3 quick bullets

* The PBOC dropped the hammer with a 100 bp RRR cut, predictably sending the AUD into raptures (well, relatively speaking) as of the time of writing.   Chinese reserve requirements have historically been a lousy explanatory variable for AUD and other FX on any but the most micro of time frames, and this case should be no different.   It's important to recognize the sea change that's occurred in China's FX reserve holdings- they're not going up any more.   To be sure, some of the decline has represented a fall in the value of non-USD currencies in the basket (cough, euro, cough), but the sheer scale of the recent falls is highly suggestive of actual sales due to speculative capital flight.  That, in turn, sucks RMB out of the system, and a nice RRR cut is an easy way of putting some liquidity back into the money market by loosening up dead cash on bank balance sheets.  The chart below from Reuters illustrates the volte-face in China's FX reserves quite nicely.



* So glamour boy Yanis Varoufakis has warned of possible contagion if Greece exist the euro.   Well, duh...one would hope that the Troika (or whatever they're called now) has at least some idea of what the impact would be and how they might react.   Indeed, given 5 year BTPs last traded hands at a princely yield of 71 bps, once could easily argue that the ECB QE has proacted against a Grexit, mitigating the need for a reaction.  File this one under "man who desperately needs lots of money warns that bad things will happen to people who currently have lots of money if he doesn't get some."

* Is it just Macro Man, or has the SPX turned into the equity index version of pre-January 15 EUR/CHF: flat-lining and utterly uninteresting with all the action elsewhere?  It's a big week for earnings coming up, but it's hard to say if they will even matter; Friday's SPX close was more or less identical to the opening price on the last trading day of last year.   Zzzzzz.   While there is of course a saying that you should "never short a quiet market", there's an even more interesting one suggesting to sell in May, a month which is just around the corner.   Lazy longs in EUR/CHF got their comeuppance....will the same happen to the Spooz?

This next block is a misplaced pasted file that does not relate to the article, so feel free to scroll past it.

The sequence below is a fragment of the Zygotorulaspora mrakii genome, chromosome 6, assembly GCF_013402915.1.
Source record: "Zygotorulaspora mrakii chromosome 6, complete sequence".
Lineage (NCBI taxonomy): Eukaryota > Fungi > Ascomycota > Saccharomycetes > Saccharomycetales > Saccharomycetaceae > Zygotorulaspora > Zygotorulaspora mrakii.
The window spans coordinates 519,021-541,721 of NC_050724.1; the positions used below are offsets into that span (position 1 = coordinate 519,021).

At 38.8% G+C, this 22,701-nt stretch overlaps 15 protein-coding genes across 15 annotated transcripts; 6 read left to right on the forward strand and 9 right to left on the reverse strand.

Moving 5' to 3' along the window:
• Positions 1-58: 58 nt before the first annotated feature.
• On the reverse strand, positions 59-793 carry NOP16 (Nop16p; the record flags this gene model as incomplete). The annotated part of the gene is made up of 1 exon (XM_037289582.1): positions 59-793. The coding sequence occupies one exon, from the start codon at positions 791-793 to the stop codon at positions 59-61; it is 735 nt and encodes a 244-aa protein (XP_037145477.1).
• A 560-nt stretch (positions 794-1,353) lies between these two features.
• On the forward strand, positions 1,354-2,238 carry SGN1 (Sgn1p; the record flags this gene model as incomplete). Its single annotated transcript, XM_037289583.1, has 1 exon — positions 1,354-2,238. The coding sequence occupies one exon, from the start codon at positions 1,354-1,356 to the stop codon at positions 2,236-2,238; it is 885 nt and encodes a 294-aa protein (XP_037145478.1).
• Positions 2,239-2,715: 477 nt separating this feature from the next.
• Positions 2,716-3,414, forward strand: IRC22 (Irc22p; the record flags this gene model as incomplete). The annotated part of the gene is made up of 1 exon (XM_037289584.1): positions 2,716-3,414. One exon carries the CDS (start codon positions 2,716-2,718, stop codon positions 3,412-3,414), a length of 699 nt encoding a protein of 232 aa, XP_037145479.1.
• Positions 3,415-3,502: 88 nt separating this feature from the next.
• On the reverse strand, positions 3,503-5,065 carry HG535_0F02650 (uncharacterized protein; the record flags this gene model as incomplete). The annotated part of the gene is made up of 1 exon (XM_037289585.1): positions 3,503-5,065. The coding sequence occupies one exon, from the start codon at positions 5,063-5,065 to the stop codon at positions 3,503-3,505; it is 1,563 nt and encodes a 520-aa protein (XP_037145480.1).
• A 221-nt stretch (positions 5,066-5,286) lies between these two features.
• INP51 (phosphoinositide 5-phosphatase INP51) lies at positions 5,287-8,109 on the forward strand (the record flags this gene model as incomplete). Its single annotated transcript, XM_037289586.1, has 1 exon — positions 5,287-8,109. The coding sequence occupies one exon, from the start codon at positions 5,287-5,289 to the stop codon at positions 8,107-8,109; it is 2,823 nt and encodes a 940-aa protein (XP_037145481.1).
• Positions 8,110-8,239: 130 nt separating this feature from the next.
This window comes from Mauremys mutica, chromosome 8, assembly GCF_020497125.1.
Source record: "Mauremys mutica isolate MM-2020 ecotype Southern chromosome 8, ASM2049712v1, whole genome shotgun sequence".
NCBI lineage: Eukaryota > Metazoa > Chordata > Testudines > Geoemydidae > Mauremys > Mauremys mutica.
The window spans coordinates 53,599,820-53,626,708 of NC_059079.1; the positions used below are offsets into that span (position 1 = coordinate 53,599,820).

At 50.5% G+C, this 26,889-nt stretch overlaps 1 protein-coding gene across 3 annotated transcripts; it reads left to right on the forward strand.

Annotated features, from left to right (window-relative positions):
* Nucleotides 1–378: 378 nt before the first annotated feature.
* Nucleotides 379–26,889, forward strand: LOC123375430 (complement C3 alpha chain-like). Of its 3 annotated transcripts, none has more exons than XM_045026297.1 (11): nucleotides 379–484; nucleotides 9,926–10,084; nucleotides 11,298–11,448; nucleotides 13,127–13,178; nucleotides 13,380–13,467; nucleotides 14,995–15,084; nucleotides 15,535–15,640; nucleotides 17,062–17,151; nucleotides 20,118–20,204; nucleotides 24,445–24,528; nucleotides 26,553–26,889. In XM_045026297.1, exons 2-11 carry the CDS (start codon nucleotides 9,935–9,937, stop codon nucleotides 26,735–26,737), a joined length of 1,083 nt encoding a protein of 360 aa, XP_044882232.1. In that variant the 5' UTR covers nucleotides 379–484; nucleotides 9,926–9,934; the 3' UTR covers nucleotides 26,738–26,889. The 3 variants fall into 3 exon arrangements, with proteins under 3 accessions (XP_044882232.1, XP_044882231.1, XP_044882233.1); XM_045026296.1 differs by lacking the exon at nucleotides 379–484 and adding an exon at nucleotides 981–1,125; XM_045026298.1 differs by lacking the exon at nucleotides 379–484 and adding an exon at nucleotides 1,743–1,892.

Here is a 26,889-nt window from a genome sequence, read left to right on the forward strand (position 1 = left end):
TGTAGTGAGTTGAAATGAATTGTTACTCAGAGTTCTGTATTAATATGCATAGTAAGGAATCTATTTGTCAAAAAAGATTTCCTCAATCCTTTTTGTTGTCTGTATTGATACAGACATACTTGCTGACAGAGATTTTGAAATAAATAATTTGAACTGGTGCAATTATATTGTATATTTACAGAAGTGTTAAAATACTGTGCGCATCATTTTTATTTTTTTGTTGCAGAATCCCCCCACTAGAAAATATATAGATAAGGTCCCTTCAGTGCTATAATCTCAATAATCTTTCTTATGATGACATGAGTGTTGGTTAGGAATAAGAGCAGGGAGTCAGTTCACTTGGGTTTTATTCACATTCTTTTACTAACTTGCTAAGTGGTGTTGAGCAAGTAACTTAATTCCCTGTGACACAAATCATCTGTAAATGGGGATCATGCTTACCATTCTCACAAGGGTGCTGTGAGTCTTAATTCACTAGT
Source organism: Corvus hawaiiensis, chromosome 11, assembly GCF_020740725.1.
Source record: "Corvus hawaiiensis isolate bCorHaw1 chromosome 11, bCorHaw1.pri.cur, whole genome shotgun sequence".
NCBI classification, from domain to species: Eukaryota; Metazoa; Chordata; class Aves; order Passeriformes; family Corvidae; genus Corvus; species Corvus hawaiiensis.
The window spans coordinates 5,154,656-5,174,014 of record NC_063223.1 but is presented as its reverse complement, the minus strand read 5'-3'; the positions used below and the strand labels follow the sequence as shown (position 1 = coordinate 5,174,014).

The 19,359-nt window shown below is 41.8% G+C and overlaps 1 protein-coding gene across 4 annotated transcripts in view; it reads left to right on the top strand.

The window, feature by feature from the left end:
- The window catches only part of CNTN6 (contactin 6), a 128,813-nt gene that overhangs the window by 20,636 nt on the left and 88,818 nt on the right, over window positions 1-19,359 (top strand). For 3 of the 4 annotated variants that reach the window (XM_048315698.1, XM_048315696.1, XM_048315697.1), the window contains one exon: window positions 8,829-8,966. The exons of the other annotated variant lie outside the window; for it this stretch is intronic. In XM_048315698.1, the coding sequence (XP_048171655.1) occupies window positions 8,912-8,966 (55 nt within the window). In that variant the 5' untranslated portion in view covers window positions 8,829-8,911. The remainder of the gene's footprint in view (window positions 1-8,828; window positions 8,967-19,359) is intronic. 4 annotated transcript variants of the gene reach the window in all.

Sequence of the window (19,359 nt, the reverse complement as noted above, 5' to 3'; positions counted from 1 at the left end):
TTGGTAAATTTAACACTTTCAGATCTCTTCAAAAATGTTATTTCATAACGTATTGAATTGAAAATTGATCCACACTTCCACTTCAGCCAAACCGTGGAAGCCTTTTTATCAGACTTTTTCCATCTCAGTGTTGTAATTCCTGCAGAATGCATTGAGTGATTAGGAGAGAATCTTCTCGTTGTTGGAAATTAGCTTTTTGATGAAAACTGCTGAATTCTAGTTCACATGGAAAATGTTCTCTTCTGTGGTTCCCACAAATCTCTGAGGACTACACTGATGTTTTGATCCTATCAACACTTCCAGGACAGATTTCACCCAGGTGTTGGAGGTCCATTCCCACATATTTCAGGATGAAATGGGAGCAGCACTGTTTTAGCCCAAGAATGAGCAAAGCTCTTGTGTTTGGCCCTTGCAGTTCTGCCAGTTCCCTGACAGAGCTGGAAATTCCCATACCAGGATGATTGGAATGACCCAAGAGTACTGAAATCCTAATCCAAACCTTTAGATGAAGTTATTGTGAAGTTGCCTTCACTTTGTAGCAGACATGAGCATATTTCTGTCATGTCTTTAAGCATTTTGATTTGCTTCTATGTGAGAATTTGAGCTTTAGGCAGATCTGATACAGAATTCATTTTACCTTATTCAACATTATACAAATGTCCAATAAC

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washedup
admin
April 20, 2015 at 1:56 PM ×

thx MM - for all the focus on the RR, which as you pointed out is about as predictive as a fengshui chart, the real news is the mulling of the new LTRO like facility for local govts to swap/collateralize their debt. Cue the next step in China's great transition - the nationalization of all provincial debt.
As for the RR, it is basically just beginning its long march to high single digits where it used to be pre 2008 - there is of course a long history of CB's ineffectually easing into an unfolding disaster.
You think Draghi has a difficult job? Imagine urself as the PBoC chief - basically make a concorde land in a rural farm in kansas at night without waking up a soul!

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Anonymous
admin
April 20, 2015 at 2:54 PM ×

"man who desperately needs lots of money warns that bad things will happen to people who currently have lots of money if he doesn't get some."

I already posted that I thought this guy was insane and was highly criticized. Happy to see a more insightful comment. If he would just shut his mouth...but he cannot control himself. What a punk.

.

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washedup
admin
April 20, 2015 at 3:25 PM ×

hey anon 2:54

this guy = macro man???

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Anonymous
admin
April 20, 2015 at 3:31 PM ×

washedup...

Varoufakis

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Anonymous
admin
April 20, 2015 at 3:32 PM ×

Steen goes all in...

"...we’re set for a rate hike in either in June or in September. I think this will be the biggest margin call in history"

http://www.peakprosperity.com/podcast/92386/steen-jakobsen-get-ready-biggest-margin-call-history

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Error403
admin
April 20, 2015 at 4:26 PM ×

"Indeed, given 5 year BTPs last traded hands at a princely yield of 71 bps, once could easily argue that the ECB QE has proacted against a Grexit, mitigating the need for a reaction."

So just how much of his farm would MM be prepared to bet on Grexit being a snoozefest???

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Anonymous
admin
April 20, 2015 at 5:24 PM ×

"Economic data, with the exception of jobs, which is a lagging indicator, indicate the US economy is peaking. To me it looks like the US and China might go into recession at the same time."

http://www.zerohedge.com/news/2015-04-20/multibillion-hedge-fund-manager-ultimately-qe-will-fail-us-and-china-might-enter-rec

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Leftback
admin
April 20, 2015 at 7:01 PM ×

So just how much of his farm would MM be prepared to bet on Grexit being a snoozefest???

LB has about 1% of the portfolio long Greek equities. That seems like a reasonable measure of risk for now.

NO direct exposure to China now, although we are long EM equities in general. It would appear that PBOC has decided to replace the faltering property bubble with a bubble in domestic equities via easy monetary policy. Chinese corporates will soon be issuing debt at low rates and using it to buyback stocks. Where did they learn that, one wonders? Communist central bankers appear to be aping the Crony Capitalism of their Western counterparts...

"Four legs good, two legs better" - George Orwell.

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washedup
admin
April 20, 2015 at 7:37 PM ×

and - since we are invoking george orwell, here is how global, especially US equity bears have felt in the last 3 years:

"..imagine a boot stamping on a human face - forever"

I suppose bernanke's first move at citadel will be to spend $15 BN and buy upside spy calls.